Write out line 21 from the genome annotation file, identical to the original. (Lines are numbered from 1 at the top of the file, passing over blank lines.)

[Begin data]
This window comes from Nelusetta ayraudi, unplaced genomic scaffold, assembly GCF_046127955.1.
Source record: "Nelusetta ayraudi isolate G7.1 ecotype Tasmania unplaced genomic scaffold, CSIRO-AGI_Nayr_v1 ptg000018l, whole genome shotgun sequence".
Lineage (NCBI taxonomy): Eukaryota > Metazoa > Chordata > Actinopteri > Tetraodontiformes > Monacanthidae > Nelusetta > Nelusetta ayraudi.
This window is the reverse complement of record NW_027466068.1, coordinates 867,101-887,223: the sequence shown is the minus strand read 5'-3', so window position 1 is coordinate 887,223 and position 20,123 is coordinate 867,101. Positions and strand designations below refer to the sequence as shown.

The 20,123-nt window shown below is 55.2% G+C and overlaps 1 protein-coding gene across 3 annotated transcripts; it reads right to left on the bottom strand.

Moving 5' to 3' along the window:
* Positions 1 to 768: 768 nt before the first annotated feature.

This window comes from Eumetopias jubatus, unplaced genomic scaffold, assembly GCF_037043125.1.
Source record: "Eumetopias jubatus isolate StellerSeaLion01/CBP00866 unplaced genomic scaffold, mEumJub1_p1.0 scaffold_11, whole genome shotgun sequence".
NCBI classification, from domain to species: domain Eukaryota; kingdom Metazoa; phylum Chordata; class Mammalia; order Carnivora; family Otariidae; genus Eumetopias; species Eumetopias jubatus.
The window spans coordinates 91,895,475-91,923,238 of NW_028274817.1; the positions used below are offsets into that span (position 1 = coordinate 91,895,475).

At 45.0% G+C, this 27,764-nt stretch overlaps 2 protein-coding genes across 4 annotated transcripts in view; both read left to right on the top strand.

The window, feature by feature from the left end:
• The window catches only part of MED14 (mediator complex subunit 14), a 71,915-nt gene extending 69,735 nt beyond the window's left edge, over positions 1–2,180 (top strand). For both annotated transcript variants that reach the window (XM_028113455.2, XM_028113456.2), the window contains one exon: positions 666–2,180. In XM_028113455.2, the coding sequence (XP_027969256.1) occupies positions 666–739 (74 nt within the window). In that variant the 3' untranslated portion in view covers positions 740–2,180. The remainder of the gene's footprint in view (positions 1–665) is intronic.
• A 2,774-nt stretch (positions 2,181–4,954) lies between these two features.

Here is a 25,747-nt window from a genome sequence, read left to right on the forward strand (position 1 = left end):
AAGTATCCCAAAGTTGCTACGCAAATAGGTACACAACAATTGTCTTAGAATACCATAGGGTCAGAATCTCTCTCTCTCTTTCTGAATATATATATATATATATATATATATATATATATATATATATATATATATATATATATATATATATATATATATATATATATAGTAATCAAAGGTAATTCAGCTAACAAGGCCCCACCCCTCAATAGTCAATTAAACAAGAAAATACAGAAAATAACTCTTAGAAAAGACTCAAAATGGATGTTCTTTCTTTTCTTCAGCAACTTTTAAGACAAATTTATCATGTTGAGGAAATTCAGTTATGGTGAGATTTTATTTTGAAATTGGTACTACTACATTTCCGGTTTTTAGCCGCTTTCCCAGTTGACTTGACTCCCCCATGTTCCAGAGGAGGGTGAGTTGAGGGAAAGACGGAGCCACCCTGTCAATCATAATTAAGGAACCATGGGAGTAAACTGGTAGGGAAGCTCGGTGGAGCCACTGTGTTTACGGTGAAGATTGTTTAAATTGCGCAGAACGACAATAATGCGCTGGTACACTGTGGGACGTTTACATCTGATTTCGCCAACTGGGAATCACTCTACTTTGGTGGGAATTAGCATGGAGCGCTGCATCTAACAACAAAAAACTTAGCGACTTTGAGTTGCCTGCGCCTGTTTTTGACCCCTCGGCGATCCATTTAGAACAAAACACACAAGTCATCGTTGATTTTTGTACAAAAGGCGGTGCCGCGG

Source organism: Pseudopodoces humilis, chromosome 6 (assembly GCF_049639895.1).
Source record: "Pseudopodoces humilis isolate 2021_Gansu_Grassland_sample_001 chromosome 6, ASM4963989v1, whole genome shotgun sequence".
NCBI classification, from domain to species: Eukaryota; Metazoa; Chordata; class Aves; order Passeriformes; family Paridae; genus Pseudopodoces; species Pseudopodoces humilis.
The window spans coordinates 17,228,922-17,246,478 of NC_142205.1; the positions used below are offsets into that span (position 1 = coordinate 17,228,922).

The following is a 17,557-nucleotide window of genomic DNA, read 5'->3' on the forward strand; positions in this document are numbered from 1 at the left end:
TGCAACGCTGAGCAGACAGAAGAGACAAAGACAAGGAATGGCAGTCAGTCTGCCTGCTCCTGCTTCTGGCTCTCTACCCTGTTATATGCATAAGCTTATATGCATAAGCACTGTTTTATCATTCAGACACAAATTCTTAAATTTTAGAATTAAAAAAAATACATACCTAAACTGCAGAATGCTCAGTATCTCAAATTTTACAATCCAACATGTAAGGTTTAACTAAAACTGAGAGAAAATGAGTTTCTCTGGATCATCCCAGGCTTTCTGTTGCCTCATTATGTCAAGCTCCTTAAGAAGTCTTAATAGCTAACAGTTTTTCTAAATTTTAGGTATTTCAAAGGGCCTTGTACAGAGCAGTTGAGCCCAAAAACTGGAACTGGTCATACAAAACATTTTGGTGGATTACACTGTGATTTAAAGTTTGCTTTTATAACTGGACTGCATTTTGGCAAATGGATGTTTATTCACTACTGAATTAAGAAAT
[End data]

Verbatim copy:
The window spans coordinates 17,228,922-17,246,478 of NC_142205.1; the positions used below are offsets into that span (position 1 = coordinate 17,228,922).